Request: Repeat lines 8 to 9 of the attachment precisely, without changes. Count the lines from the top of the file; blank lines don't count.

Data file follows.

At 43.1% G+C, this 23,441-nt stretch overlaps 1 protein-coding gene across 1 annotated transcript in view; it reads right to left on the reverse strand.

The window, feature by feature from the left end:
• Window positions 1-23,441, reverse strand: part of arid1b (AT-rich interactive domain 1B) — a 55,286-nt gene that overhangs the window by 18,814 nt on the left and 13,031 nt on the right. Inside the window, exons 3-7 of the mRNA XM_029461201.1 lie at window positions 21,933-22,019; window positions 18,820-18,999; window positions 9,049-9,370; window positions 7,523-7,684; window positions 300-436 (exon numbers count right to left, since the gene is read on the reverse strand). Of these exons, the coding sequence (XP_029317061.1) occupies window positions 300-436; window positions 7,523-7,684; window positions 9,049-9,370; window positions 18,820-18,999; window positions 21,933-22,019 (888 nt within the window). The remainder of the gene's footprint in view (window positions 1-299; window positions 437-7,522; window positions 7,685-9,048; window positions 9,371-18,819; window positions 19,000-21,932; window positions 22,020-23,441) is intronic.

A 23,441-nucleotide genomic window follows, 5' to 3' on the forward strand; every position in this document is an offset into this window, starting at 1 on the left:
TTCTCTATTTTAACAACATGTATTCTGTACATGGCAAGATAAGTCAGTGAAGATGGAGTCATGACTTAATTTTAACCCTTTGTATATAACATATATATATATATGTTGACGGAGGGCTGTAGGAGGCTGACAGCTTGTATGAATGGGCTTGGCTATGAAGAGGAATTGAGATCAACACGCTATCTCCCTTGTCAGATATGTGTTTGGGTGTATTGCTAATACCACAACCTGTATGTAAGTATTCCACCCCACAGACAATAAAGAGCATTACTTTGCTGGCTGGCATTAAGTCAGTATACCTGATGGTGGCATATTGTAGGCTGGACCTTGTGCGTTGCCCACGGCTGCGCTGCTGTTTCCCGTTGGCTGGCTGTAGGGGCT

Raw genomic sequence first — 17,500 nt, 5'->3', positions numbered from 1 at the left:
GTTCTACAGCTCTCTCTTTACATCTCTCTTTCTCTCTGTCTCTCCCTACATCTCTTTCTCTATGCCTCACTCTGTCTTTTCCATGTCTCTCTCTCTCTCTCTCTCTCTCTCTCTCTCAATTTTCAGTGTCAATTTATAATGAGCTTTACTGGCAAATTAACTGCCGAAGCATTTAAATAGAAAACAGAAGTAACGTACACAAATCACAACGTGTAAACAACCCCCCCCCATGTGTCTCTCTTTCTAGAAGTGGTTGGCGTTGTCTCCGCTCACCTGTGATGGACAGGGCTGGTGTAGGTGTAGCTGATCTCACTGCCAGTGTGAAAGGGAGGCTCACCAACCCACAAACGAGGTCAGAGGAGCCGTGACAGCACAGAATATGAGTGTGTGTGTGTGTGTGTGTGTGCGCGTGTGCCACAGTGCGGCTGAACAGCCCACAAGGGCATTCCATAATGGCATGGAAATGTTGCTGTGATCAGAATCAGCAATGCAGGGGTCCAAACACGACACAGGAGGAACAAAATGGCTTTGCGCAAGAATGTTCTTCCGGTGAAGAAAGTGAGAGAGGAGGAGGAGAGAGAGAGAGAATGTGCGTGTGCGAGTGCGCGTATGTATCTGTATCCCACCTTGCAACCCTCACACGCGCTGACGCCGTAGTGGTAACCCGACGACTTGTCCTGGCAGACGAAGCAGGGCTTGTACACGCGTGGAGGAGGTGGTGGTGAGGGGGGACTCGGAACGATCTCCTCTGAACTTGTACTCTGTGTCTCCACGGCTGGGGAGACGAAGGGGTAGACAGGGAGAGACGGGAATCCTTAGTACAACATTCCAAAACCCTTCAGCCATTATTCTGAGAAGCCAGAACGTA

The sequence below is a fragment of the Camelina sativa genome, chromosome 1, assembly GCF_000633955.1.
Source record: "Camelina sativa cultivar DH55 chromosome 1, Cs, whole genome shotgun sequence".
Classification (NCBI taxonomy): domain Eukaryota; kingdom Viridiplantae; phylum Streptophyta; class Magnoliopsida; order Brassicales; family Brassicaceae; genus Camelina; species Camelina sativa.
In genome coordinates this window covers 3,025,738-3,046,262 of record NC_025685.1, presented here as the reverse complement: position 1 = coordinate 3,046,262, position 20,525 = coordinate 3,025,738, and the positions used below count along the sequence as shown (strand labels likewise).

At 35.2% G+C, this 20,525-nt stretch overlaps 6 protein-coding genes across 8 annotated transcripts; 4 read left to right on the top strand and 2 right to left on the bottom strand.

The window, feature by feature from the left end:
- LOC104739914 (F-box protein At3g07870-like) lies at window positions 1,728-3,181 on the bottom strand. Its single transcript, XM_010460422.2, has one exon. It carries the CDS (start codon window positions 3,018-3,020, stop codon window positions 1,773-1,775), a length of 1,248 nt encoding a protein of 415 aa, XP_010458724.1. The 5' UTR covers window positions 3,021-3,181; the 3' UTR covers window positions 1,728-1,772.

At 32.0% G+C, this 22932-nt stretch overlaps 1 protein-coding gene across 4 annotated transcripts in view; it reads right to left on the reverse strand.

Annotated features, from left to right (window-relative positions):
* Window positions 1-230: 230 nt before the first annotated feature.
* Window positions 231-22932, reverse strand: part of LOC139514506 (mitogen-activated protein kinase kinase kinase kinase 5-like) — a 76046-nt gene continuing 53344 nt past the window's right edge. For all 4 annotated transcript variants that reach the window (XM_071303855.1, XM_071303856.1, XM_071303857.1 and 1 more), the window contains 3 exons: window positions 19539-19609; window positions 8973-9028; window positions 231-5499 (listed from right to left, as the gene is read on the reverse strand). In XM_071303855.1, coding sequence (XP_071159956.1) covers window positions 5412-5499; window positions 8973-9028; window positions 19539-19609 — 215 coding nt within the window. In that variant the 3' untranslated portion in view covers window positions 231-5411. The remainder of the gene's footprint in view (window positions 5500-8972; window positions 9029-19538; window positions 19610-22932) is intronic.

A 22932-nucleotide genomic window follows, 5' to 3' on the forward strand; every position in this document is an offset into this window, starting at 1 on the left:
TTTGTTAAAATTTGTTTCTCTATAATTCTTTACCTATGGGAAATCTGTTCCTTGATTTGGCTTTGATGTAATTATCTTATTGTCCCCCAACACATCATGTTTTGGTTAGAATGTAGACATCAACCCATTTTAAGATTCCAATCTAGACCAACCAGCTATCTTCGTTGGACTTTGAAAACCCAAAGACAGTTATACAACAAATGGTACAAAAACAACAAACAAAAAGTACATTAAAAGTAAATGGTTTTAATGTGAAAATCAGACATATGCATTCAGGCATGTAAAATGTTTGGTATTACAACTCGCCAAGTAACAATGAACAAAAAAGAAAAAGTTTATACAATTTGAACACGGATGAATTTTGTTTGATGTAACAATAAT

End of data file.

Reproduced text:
The sequence below is a fragment of the Camelina sativa genome, chromosome 1, assembly GCF_000633955.1.
Source record: "Camelina sativa cultivar DH55 chromosome 1, Cs, whole genome shotgun sequence".